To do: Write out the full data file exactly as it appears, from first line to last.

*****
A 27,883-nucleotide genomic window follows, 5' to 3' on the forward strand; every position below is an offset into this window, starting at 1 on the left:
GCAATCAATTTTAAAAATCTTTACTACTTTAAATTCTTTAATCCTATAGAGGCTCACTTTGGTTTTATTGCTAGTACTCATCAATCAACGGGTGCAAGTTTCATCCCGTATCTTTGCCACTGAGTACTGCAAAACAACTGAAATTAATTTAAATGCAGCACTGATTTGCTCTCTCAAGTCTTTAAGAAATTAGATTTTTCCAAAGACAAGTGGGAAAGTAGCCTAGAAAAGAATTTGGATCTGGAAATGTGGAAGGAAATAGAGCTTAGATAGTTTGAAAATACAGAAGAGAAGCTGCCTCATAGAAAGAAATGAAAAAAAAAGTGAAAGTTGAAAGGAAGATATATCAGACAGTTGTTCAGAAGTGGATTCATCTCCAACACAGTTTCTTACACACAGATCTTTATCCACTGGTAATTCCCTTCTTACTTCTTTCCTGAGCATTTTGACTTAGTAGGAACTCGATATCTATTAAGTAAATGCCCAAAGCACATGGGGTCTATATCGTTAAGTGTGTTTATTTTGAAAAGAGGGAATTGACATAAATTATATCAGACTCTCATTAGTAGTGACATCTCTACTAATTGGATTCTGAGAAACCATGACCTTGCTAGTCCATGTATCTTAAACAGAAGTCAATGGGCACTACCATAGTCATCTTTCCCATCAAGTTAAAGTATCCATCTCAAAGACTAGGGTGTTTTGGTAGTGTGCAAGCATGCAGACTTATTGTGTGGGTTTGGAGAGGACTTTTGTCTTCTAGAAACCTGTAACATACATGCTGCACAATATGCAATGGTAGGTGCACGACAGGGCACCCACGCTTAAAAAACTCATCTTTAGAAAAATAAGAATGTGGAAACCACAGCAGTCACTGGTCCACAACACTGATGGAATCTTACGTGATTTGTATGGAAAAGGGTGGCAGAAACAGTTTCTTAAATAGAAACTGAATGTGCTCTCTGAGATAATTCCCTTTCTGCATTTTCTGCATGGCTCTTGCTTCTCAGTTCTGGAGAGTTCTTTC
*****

A 27,883-nucleotide genomic window follows, 5' to 3' on the forward strand; every position below is an offset into this window, starting at 1 on the left:
GCAATCAATTTTAAAAATCTTTACTACTTTAAATTCTTTAATCCTATAGAGGCTCACTTTGGTTTTATTGCTAGTACTCATCAATCAACGGGTGCAAGTTTCATCCCGTATCTTTGCCACTGAGTACTGCAAAACAACTGAAATTAATTTAAATGCAGCACTGATTTGCTCTCTCAAGTCTTTAAGAAATTAGATTTTTCCAAAGACAAGTGGGAAAGTAGCCTAGAAAAGAATTTGGATCTGGAAATGTGGAAGGAAATAGAGCTTAGATAGTTTGAAAATACAGAAGAGAAGCTGCCTCATAGAAAGAAATGAAAAAAAAAGTGAAAGTTGAAAGGAAGATATATCAGACAGTTGTTCAGAAGTGGATTCATCTCCAACACAGTTTCTTACACACAGATCTTTATCCACTGGTAATTCCCTTCTTACTTCTTTCCTGAGCATTTTGACTTAGTAGGAACTCGATATCTATTAAGTAAATGCCCAAAGCACATGGGGTCTATATCGTTAAGTGTGTTTATTTTGAAAAGAGGGAATTGACATAAATTATATCAGACTCTCATTAGTAGTGACATCTCTACTAATTGGATTCTGAGAAACCATGACCTTGCTAGTCCATGTATCTTAAACAGAAGTCAATGGGCACTACCATAGTCATCTTTCCCATCAAGTTAAAGTATCCATCTCAAAGACTAGGGTGTTTTGGTAGTGTGCAAGCATGCAGACTTATTGTGTGGGTTTGGAGAGGACTTTTGTCTTCTAGAAACCTGTAACATACATGCTGCACAATATGCAATGGTAGGTGCACGACAGGGCACCCACGCTTAAAAAACTCATCTTTAGAAAAATAAGAATGTGGAAACCACAGCAGTCACTGGTCCACAACACTGATGGAATCTTACGTGATTTGTATGGAAAAGGGTGGCAGAAACAGTTTCTTAAATAGAAACTGAATGTGCTCTCTGAGATAATTCCCTTTCTGCATTTTCTGCATGGCTCTTGCTTCTCAGTTCTGGAGAGTTCTTTC